The Seminal Skill in Adaptive Leadership: The Work of Building Trust

May 4, 2016 By Katherine Tyler Scott

One of the first things we learn in life is whether and how to trust someone else. Our experience with our caregivers tell us whether we can be safe and secure in a dependent relationship, whether the environment is loving or hostile, open or closed to our discomfort, affirming or rejecting of who we are, and whether our basic survival needs will be met without fear. What we learn in these first relationships of trust-holding remain with us for all of our lives. They are the building blocks, the foundation for who we become. If we have not examined the origins of trust in our own lives we will be unaware of the influence they have on our behavior and the health of our relationships. We will be unconscious as to the effect these early formational experiences have on our leadership of others. We will be limited in our understanding of the impact that trust in our lives will have on the individuals and groups we invite into the vulnerable and risky work of adaptive leadership. 

The lack of trust is a major barrier to change and transformation whether in an individual, a system, or an organization. Low or no trust breeds anger and fear; it develops strong defenses that are impervious or resistant to what is different, challenging or factual. It feeds an addiction to the status quo. Unexamined experiences of trust lead to being captive to underlying emotions for which there is no easy or rational explanation. A lack of awareness or insight thwarts substantial progress on “wicked” and adaptive problems because the psychic energy repression creates within an individual, group or system is about maintenance - keeping things as they are or returning to the way things were. Retaining an illusion of being safe through this balance and state of control is systematic of low or no trust.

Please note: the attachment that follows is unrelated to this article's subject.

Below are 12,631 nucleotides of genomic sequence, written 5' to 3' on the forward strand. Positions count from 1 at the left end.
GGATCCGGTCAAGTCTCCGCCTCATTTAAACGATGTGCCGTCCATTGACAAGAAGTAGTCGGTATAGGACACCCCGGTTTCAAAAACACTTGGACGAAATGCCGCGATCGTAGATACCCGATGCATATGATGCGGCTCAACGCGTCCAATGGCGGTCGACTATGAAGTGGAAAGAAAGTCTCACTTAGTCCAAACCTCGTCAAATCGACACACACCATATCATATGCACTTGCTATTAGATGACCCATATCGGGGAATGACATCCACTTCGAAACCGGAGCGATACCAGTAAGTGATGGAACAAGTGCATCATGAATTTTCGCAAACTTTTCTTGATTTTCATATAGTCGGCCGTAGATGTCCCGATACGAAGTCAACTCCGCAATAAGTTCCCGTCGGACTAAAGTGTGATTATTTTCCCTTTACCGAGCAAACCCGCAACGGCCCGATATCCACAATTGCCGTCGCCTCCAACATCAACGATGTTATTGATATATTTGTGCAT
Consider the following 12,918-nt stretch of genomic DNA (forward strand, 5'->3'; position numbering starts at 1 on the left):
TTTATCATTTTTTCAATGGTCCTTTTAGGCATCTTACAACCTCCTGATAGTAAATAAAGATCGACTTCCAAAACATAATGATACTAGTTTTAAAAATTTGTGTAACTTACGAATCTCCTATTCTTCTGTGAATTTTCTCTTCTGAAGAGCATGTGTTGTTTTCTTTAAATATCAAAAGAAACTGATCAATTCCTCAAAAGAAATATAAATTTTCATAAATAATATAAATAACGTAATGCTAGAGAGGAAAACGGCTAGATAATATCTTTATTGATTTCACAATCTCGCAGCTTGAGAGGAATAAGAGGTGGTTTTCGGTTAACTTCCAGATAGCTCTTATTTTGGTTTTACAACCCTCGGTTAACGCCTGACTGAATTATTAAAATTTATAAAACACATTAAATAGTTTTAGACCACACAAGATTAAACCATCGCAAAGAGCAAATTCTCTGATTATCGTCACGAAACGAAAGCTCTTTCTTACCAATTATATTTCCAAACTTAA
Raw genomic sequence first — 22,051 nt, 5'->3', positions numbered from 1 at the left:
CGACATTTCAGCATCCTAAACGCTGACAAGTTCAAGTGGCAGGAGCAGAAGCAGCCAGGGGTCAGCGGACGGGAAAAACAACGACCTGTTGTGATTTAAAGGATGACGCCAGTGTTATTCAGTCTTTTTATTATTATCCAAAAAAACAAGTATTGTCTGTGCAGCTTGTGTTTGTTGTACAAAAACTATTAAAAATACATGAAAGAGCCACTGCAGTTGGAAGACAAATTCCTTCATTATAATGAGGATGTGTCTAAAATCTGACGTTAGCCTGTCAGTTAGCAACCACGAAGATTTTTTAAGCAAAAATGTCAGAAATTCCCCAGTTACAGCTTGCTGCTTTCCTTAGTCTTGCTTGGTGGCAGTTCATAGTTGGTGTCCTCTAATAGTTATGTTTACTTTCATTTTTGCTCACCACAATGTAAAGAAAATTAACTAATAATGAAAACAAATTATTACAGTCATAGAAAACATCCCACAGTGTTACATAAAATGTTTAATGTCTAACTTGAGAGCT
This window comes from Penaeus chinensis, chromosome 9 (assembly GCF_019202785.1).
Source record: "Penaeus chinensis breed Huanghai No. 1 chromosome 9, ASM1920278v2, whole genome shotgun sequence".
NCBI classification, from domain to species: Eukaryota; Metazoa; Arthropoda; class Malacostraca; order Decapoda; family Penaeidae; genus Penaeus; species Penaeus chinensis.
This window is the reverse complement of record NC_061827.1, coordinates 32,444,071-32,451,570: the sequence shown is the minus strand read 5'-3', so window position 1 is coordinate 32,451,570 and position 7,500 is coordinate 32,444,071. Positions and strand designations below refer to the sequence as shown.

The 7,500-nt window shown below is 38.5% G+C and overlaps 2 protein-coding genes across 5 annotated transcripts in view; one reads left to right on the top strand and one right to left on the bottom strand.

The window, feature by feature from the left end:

So what are some behaviors of a low trust leader? A few notable ones are the exercise of tight control over others; tracking employees every move and control over their use of time; micromanaging assignments; difficulty delegating tasks; not sharing information that might help another person; avoidance of diversity; and denial of or aversion to conflict. 

An internal lack of trust is very restrictive and isolating for a leader and reinforces a behavioral cycle in which minimal learning can occur, and in which truth gradually becomes distorted and views entrenched. The danger in this is that those entrapped on this treadmill of knowing only what you know are unable to see their distortion of reality - they believe they are trustworthy truth tellers.  Unless others challenge their limited way of seeing and being, they will contribute to the leader’s shadow-that unexamined part of the self of the leader. 

Leaders have considerable influence and power and those with low trust are more likely to do others great harm. The main reason for this danger is a blindness to unexamined forces that have shaped and formed their own capacity to trust. The most important antidote for an unconscious leader is inner work- the kind of intensive, expertly guided work that helps leaders examine themselves in-depth, identifies the origins of trust, recognizes their core values, guiding beliefs and partisan perceptions, reviews their developmental and behavioral history, and that ultimately helps them to understand the meaning of their lives. 

This is the kind of leader followers should choose to trust. 

For more information about the Ki ThoughtBridge Inner Work of the Leader Workshops contact Katherine at